Step Three is looking at your local WiFi signal Coverage. Bring up Netstumbler again and display the realtime power chart from your AP. Then walk around the house. The AP is the source, so as you walk away from it, Room by room and to a different floor of the house, your going to see the signal coverage fade and even go to nothing in certain blind spots. What does this mean? Well, the weaker the signal at your particular location, the smaller the bit pipe, the more prone you are to getting interference from other transmitters around you, and the lower your effective bit rate bandwidth. An example would be that near my AP, I get a solid 56 Mbps and two rooms down I get 18 Mbps and upstairs in the far corner I get 1 Mbps and it fades out from time to time as other sources of noise come and go.
So now you know how to put on your WiFi glasses and SEE your WiFi environment, what are the FIXERS? Here are my top 5!
1. Knowledge and tools - WiFi is not an appliance and not going away so if you are tech support for your friends and family, invest some time and arm
yourself with tools and knowledge.
2. Make sure you keep good WiFi channel separation from your neighbors (Netstumbler)
3. Look at the device traffic and see if there are a) any WiFi devices you can turn off (Wireshark) or b) turn off WiFi by using Ethernet cable directly
to your AP/router.
4. Look at the WiFi coverage zones in your home and if a high device usage area, like a living room, is only getting 3 Mbps, then you have perhaps 6 devices sharing that 3 Mbps(Think HDTV, Blu-ray, Wii, multiple phones, tablets). Invest $70 in a WiFi extender like the NETGEAR WN2000RPT and get those same 6 devices sharing a 56 Mbps bitpipe instead of 3 Mbps. If you want to buy future proof tech so it will last, many new WiFi extenders were shown at CES this year like the Netgear Universal Dual Band WiFi Range Extender which is fantastic, sells for about $80 and will ship in late FEB2012 . I put my NETGEAR WN2000RPT in the living room, connected my HDTV, Blu-ray and Wii to it via Ethernet cable to the extender's built in 4 port router and turned off those WiFi transmitters. That got my "Hot Zone" back up to 56Mbps for phones, laptops and so on.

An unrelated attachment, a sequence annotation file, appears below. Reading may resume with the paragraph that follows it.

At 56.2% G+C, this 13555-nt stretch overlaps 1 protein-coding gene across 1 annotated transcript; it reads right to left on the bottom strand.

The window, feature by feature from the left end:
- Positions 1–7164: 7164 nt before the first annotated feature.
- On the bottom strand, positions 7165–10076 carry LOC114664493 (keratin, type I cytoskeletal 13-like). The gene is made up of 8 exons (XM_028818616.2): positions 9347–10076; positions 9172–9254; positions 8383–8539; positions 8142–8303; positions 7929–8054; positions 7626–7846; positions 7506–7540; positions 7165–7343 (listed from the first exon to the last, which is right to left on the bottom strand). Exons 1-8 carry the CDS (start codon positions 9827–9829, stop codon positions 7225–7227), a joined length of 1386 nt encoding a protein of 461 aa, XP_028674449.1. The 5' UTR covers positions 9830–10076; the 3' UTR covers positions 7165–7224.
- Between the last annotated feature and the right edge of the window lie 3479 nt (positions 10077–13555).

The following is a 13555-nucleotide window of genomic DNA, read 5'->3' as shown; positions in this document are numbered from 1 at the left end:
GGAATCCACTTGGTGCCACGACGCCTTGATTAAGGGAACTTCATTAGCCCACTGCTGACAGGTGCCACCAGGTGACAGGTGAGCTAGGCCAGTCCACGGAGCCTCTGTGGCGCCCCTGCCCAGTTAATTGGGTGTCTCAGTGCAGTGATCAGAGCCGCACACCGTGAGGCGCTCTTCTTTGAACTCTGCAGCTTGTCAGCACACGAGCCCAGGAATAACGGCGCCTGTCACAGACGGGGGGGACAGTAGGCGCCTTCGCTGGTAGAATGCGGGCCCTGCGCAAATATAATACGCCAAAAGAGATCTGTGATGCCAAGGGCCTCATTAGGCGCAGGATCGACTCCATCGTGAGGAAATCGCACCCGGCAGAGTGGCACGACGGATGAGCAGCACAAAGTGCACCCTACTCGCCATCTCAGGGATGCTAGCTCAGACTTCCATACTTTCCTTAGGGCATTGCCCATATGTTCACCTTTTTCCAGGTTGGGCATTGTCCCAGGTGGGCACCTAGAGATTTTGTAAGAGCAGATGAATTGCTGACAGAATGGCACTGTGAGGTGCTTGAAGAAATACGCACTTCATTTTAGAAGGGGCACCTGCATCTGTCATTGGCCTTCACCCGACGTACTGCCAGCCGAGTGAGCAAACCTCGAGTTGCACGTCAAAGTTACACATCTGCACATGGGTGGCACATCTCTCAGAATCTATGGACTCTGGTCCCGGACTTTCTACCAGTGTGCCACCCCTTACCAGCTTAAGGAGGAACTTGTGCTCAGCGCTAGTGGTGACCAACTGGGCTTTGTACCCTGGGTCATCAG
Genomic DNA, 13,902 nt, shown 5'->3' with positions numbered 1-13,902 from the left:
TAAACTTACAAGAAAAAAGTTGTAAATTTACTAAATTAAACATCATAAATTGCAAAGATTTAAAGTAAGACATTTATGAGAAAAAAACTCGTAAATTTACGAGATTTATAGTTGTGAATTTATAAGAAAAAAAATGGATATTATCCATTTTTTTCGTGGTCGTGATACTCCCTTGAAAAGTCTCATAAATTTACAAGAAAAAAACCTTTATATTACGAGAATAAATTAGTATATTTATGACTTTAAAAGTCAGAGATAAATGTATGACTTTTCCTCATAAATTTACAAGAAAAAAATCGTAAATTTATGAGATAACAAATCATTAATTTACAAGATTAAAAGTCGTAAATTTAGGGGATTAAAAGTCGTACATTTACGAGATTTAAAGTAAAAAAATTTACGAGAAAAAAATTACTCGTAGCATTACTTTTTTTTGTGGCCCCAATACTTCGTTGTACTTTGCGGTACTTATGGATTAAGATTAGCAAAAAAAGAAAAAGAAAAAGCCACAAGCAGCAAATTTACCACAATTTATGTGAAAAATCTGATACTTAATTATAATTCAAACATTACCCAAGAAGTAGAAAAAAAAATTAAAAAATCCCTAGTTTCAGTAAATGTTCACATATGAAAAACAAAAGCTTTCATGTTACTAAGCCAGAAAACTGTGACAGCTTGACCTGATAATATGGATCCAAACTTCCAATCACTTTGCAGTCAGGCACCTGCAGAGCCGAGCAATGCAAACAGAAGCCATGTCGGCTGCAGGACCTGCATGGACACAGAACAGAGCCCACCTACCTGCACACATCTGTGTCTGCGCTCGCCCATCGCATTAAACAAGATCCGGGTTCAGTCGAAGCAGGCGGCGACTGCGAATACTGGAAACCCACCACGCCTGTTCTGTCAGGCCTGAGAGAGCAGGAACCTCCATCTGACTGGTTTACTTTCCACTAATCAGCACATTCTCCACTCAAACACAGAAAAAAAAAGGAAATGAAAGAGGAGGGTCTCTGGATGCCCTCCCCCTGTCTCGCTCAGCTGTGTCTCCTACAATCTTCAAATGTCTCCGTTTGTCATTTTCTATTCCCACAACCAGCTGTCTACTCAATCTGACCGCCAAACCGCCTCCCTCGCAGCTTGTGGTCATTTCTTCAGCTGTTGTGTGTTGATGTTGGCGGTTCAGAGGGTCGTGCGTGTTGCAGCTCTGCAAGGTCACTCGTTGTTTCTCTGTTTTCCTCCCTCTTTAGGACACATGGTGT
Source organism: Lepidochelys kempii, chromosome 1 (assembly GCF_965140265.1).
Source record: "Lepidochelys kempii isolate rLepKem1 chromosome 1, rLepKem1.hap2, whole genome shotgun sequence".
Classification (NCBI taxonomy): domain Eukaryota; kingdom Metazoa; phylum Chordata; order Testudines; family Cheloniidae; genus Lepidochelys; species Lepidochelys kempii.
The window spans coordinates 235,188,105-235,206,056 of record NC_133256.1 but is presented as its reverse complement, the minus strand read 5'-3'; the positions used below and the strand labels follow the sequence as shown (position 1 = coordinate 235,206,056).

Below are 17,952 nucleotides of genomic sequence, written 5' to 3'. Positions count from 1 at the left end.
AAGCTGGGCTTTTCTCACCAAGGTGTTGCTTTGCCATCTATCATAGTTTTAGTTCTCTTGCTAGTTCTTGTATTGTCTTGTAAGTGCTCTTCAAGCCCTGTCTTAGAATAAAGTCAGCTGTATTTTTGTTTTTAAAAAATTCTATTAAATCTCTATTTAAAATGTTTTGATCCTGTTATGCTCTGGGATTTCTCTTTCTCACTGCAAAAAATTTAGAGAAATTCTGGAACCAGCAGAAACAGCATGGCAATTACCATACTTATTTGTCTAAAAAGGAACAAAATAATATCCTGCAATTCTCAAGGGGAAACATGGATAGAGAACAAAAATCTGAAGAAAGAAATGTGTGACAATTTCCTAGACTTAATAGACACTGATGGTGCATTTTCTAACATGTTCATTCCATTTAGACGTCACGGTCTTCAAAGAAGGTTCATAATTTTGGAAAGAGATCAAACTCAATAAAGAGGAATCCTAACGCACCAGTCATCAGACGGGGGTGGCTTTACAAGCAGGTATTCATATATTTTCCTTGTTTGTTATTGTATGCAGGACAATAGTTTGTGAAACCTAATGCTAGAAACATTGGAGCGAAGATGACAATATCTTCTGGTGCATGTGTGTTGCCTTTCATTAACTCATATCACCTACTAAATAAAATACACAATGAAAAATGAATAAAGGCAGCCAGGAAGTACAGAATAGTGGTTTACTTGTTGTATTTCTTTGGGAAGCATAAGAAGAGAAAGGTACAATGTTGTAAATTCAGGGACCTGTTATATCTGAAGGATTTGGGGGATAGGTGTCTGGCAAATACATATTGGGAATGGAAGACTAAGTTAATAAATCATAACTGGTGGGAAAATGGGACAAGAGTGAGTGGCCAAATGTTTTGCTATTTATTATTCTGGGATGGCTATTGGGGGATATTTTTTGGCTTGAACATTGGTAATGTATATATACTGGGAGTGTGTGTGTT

Network extenders really work and now you have the tools to put them in the right place!
5. Try to keep a whole house view of your WiFi ecosystem when you start looking for a new product. What do I mean by that, well for instance you have to know if your running b/g/n WiFi network devices. Often the network AP slows the entire network down to accommodate the slowest WiFi device.
Bestbuy and Amazon are getting ready to flood a whole new set of consumer tech to the market and almost all of it will be wireless enabled. Take a look, maybe it's a good time to beef up your home WiFi infrastructure a little and make the whole family happier.